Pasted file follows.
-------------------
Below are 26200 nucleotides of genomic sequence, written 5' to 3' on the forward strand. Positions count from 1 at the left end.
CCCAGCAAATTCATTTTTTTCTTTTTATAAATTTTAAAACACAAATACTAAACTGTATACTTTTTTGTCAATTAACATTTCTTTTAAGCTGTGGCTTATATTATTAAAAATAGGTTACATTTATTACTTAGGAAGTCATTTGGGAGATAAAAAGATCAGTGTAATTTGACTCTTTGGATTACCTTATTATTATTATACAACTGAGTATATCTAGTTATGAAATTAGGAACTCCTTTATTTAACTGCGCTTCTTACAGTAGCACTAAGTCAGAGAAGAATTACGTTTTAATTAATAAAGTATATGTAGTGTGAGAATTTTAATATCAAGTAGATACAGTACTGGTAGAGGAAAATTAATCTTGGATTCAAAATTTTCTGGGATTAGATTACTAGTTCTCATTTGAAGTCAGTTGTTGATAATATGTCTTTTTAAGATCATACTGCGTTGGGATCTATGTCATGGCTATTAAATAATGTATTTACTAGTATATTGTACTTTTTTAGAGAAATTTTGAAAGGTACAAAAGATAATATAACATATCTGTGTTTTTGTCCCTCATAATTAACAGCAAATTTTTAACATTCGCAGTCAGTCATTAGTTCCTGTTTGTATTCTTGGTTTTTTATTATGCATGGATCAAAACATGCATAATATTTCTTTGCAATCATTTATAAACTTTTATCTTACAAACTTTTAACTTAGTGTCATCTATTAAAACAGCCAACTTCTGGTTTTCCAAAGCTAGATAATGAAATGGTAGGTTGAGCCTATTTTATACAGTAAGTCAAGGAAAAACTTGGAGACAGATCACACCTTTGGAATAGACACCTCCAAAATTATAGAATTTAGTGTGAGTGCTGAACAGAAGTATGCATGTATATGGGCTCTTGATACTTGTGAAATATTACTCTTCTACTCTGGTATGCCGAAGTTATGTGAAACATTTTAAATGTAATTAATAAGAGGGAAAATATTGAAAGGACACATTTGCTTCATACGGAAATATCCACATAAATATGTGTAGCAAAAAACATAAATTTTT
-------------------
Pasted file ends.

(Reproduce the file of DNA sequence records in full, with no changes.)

Below are 26200 nucleotides of genomic sequence, written 5' to 3' on the forward strand. Positions count from 1 at the left end.
CCCAGCAAATTCATTTTTTTCTTTTTATAAATTTTAAAACACAAATACTAAACTGTATACTTTTTTGTCAATTAACATTTCTTTTAAGCTGTGGCTTATATTATTAAAAATAGGTTACATTTATTACTTAGGAAGTCATTTGGGAGATAAAAAGATCAGTGTAATTTGACTCTTTGGATTACCTTATTATTATTATACAACTGAGTATATCTAGTTATGAAATTAGGAACTCCTTTATTTAACTGCGCTTCTTACAGTAGCACTAAGTCAGAGAAGAATTACGTTTTAATTAATAAAGTATATGTAGTGTGAGAATTTTAATATCAAGTAGATACAGTACTGGTAGAGGAAAATTAATCTTGGATTCAAAATTTTCTGGGATTAGATTACTAGTTCTCATTTGAAGTCAGTTGTTGATAATATGTCTTTTTAAGATCATACTGCGTTGGGATCTATGTCATGGCTATTAAATAATGTATTTACTAGTATATTGTACTTTTTTAGAGAAATTTTGAAAGGTACAAAAGATAATATAACATATCTGTGTTTTTGTCCCTCATAATTAACAGCAAATTTTTAACATTCGCAGTCAGTCATTAGTTCCTGTTTGTATTCTTGGTTTTTTATTATGCATGGATCAAAACATGCATAATATTTCTTTGCAATCATTTATAAACTTTTATCTTACAAACTTTTAACTTAGTGTCATCTATTAAAACAGCCAACTTCTGGTTTTCCAAAGCTAGATAATGAAATGGTAGGTTGAGCCTATTTTATACAGTAAGTCAAGGAAAAACTTGGAGACAGATCACACCTTTGGAATAGACACCTCCAAAATTATAGAATTTAGTGTGAGTGCTGAACAGAAGTATGCATGTATATGGGCTCTTGATACTTGTGAAATATTACTCTTCTACTCTGGTATGCCGAAGTTATGTGAAACATTTTAAATGTAATTAATAAGAGGGAAAATATTGAAAGGACACATTTGCTTCATACGGAAATATCCACATAAATATGTGTAGCAAAAAACATAAATTTTT